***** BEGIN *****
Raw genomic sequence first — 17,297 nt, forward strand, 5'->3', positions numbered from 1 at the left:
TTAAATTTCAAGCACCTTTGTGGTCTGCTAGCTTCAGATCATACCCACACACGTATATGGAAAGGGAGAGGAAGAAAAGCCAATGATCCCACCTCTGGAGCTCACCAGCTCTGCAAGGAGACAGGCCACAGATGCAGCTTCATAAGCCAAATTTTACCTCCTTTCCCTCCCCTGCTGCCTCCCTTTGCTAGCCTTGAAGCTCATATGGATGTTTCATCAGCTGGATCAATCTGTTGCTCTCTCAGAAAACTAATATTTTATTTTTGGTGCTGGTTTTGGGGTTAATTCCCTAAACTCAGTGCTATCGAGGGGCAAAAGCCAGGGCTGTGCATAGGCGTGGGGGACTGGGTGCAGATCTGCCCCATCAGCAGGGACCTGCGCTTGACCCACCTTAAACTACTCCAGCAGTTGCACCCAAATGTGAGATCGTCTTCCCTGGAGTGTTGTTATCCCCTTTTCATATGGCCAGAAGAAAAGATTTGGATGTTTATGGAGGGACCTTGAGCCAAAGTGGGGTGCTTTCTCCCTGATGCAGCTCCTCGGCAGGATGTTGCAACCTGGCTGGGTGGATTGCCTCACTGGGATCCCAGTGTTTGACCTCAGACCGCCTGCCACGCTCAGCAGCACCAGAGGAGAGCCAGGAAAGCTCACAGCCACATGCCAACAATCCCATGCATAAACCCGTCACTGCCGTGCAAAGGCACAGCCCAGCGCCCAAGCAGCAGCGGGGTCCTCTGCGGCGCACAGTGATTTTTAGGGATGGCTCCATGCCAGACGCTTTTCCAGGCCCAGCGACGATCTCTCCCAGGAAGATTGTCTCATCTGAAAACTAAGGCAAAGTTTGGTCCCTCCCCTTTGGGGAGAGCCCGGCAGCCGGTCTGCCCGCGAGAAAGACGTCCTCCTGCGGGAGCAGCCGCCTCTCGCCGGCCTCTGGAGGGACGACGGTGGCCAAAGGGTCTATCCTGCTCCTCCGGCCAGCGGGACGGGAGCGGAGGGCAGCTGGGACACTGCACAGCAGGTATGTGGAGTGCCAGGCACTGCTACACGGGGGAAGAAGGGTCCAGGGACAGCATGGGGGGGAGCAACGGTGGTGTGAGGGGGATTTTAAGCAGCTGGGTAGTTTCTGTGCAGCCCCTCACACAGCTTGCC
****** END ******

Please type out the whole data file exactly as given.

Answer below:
Raw genomic sequence first — 17,297 nt, forward strand, 5'->3', positions numbered from 1 at the left:
TTAAATTTCAAGCACCTTTGTGGTCTGCTAGCTTCAGATCATACCCACACACGTATATGGAAAGGGAGAGGAAGAAAAGCCAATGATCCCACCTCTGGAGCTCACCAGCTCTGCAAGGAGACAGGCCACAGATGCAGCTTCATAAGCCAAATTTTACCTCCTTTCCCTCCCCTGCTGCCTCCCTTTGCTAGCCTTGAAGCTCATATGGATGTTTCATCAGCTGGATCAATCTGTTGCTCTCTCAGAAAACTAATATTTTATTTTTGGTGCTGGTTTTGGGGTTAATTCCCTAAACTCAGTGCTATCGAGGGGCAAAAGCCAGGGCTGTGCATAGGCGTGGGGGACTGGGTGCAGATCTGCCCCATCAGCAGGGACCTGCGCTTGACCCACCTTAAACTACTCCAGCAGTTGCACCCAAATGTGAGATCGTCTTCCCTGGAGTGTTGTTATCCCCTTTTCATATGGCCAGAAGAAAAGATTTGGATGTTTATGGAGGGACCTTGAGCCAAAGTGGGGTGCTTTCTCCCTGATGCAGCTCCTCGGCAGGATGTTGCAACCTGGCTGGGTGGATTGCCTCACTGGGATCCCAGTGTTTGACCTCAGACCGCCTGCCACGCTCAGCAGCACCAGAGGAGAGCCAGGAAAGCTCACAGCCACATGCCAACAATCCCATGCATAAACCCGTCACTGCCGTGCAAAGGCACAGCCCAGCGCCCAAGCAGCAGCGGGGTCCTCTGCGGCGCACAGTGATTTTTAGGGATGGCTCCATGCCAGACGCTTTTCCAGGCCCAGCGACGATCTCTCCCAGGAAGATTGTCTCATCTGAAAACTAAGGCAAAGTTTGGTCCCTCCCCTTTGGGGAGAGCCCGGCAGCCGGTCTGCCCGCGAGAAAGACGTCCTCCTGCGGGAGCAGCCGCCTCTCGCCGGCCTCTGGAGGGACGACGGTGGCCAAAGGGTCTATCCTGCTCCTCCGGCCAGCGGGACGGGAGCGGAGGGCAGCTGGGACACTGCACAGCAGGTATGTGGAGTGCCAGGCACTGCTACACGGGGGAAGAAGGGTCCAGGGACAGCATGGGGGGGAGCAACGGTGGTGTGAGGGGGATTTTAAGCAGCTGGGTAGTTTCTGTGCAGCCCCTCACACAGCTTGCC